Very often, pastors, Christian counselors, and altar workers are dealing with people who are asking for help now. If our counsel is to be effective, it is important to discern the source of the person’s problem. We must not assume anything. We must not assume that the problem presented is demonic. It may be man, natural, self, or even God.
All remaining chapters of this book make the assumption that there are demons involved and that a more formal deliverance is required. In this chapter I am pointing out that, over all, demons are by far the smaller percentage of the cause of people’s problems. Church leaders should be dealing with flesh and sin much more than with demons. Beware of the “demon chaser” mentality!
Prov 12:25 An anxious heart weighs a man down, but a kind word cheers him up. (NIV).
Phil 4:19 And my God will meet all your needs according to his glorious riches in Christ Jesus. (NIV).
Col 3:15 Let the peace of Christ rule in your hearts, since as members of one body you were called to peace. And be thankful. (NIV).
On the contrary, they have divine
power to demolish strongholds. We demolish arguments and every
pretension that sets itself up against the knowledge of God, and we
captive every thought to make it obedient to Christ. (NIV).
Phil 4:13 I can do everything through him who gives me strength. (NIV).
When dealing with a Christian who has been involved
with a cult, it is very important for him to renounce aloud all cult
involvement. Use the following Scriptures to help him or her see how
much God detests such activity.
Here I am speaking about deliverance as it applies
to habits and situations that are not demonic.
a.From Troubles - Job 5:19 From six calamities he will rescue you; in seven no harm will befall you. (NIV).
b. From Disease - Ps 91:3 Surely he will save you from the fowler’s snare and from the deadly pestilence. (NIV).
Many times I find that Christians need
encouragement. In fact, much of my time as a pastor was spent
encouraging Christians. When things go wrong, or circumstances
overwhelm them, people need encouragement. Here are some of the
Scriptures I use to encourage people.
Often it helps to teach about binding and loosing.
Teach them to bind the lies of the enemy and loose the truth and
blessings of God into a situation.
When people are beaten down, they become timid. Here’s what Paul wrote to the Philippian believers.
Fear is so common. Fear is the enemy of faith. As
believers, there is only one thing the Bible teaches us to fear. We are
to fear God and Him alone. Declaring the Word of God aloud is a good
way to drive fear away. The Bible has much to say to calm the fears of
I John 4:18 There is no fear in love. But perfect love drives out fear, because fear has to do with punishment. The one who fears is not made perfect in love. (NIV).
II Tim 1:7 For God did not give
us a spirit of timidity, but a spirit of power, of love and of
Psa 27:1 The Lord is my light and my salvation--whom shall I fear? The Lord is the stronghold of my life--of whom shall I be afraid? (NIV).
Lust is a term that describes all of the various
excessive desires of the flesh. These desires include sexual cravings,
over eating, money, power, depravity and so forth. The Bible addresses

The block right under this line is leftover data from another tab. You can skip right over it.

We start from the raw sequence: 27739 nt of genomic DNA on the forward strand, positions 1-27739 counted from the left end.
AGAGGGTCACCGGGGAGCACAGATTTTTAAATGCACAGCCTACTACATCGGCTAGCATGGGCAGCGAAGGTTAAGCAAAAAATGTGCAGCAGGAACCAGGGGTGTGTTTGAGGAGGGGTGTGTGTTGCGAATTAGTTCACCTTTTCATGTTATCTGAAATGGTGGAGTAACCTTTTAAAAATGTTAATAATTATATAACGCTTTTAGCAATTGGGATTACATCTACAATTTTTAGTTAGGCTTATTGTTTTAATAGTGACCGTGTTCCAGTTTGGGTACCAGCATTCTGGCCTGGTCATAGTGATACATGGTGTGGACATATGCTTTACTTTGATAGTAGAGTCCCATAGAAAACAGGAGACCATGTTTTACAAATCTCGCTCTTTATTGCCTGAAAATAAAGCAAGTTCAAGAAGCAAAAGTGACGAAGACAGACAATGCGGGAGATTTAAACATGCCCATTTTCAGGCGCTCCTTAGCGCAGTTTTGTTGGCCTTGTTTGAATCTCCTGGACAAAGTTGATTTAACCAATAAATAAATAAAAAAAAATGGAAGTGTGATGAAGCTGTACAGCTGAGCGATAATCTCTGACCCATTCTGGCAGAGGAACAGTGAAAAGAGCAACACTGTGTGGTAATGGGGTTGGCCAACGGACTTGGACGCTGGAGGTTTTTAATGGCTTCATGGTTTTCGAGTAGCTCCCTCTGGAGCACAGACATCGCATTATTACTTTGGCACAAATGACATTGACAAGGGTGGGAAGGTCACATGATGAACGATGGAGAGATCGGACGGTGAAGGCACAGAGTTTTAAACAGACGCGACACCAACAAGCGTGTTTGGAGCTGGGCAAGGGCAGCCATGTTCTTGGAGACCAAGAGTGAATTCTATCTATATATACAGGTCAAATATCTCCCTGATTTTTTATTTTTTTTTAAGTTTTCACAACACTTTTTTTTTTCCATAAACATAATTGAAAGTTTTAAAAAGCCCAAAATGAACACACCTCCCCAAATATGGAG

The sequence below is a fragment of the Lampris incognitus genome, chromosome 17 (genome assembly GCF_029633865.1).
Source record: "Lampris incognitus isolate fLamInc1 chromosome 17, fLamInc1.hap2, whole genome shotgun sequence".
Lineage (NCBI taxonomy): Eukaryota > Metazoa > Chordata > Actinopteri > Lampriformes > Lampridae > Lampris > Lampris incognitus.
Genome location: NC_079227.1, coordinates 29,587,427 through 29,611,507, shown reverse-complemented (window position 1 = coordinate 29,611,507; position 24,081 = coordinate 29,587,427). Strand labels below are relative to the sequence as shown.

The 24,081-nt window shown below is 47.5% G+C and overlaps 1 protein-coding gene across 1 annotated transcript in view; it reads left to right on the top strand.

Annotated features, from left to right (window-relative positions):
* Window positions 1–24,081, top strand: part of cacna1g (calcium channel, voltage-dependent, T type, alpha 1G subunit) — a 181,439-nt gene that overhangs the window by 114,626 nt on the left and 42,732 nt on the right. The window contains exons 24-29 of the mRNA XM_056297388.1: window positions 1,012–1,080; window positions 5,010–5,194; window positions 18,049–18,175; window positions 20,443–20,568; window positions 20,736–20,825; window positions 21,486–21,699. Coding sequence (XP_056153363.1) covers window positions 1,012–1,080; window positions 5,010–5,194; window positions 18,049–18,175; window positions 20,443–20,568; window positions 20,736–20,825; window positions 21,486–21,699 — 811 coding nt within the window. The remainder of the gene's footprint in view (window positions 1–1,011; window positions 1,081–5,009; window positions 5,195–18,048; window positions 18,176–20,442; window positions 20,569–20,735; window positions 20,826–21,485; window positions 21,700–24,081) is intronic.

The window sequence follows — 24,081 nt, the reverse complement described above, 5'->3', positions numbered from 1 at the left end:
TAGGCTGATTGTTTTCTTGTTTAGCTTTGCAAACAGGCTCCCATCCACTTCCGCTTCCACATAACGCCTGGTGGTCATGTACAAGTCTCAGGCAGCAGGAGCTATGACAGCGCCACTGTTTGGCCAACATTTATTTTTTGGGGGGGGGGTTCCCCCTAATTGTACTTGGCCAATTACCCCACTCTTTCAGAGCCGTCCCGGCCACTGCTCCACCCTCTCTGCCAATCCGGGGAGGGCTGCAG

these sinful desires directly.
I John 2:16 For everything in the world--the cravings of sinful man, the lust of his eyes and the boasting of what he has and does--comes not from the Father but from the world. (NIV).
Rom 6:12 Therefore do not let sin reign in your mortal body so that you obey its evil desires. (NIV).
Gal 5:22-23 But the fruit of the Spirit is love, joy, peace, patience, kindness, goodness, faithfulness, gentleness and self-control. Against such things there is no law. (NIV).
II Tim 2:22 Flee the evil desires of youth, and pursue righteousness, faith, love and peace, along with those who call on the Lord out of a pure heart. (NIV).
The occult is covered in more detail in Chapter
Five. Here are some Scriptures to use with people who are drawn to the
Repentance means to make a change of direction. It
means to stop sinning and start serving God. Repentance is not just a
mental exercise. It produces a change of actions. Many people are sorry
for their sin, but have not repented (not changed direction).
Repentance is the first step toward a right relationship with God.
Luke 13:3 I tell you, no! But unless you repent, you too will all perish. (NIV).
II Pet 3:9 The Lord is not slow in keeping his promise, as some understand slowness. He is patient with you, not wanting anyone to perish, but everyone to come to repentance. (NIV).
All Christians are tempted. To be tempted in itself
is not a sin. Jesus was tempted. We sin only if we yield to the
temptation. Jesus knows how powerful temptation is and has made
wonderful provision for us.
James 1:2-3,12 Consider it pure joy, my brothers, whenever you face trials of many kinds, because you know that the testing of your faith develops perseverance...Blessed is the man who perseveres under trial, because when he has stood the test, he will receive the crown of life that God has promised to those who love him. (NIV).
This list of problems Christians have is by no means complete. I suggest you add to this list, adding other Scriptures that relate to various other problems you encounter. Keep your list in your Bible for quick reference.
Remember, most of the time when people come to you for help, the main problem is flesh and sin. A need for deliverance from demons will not be necessary.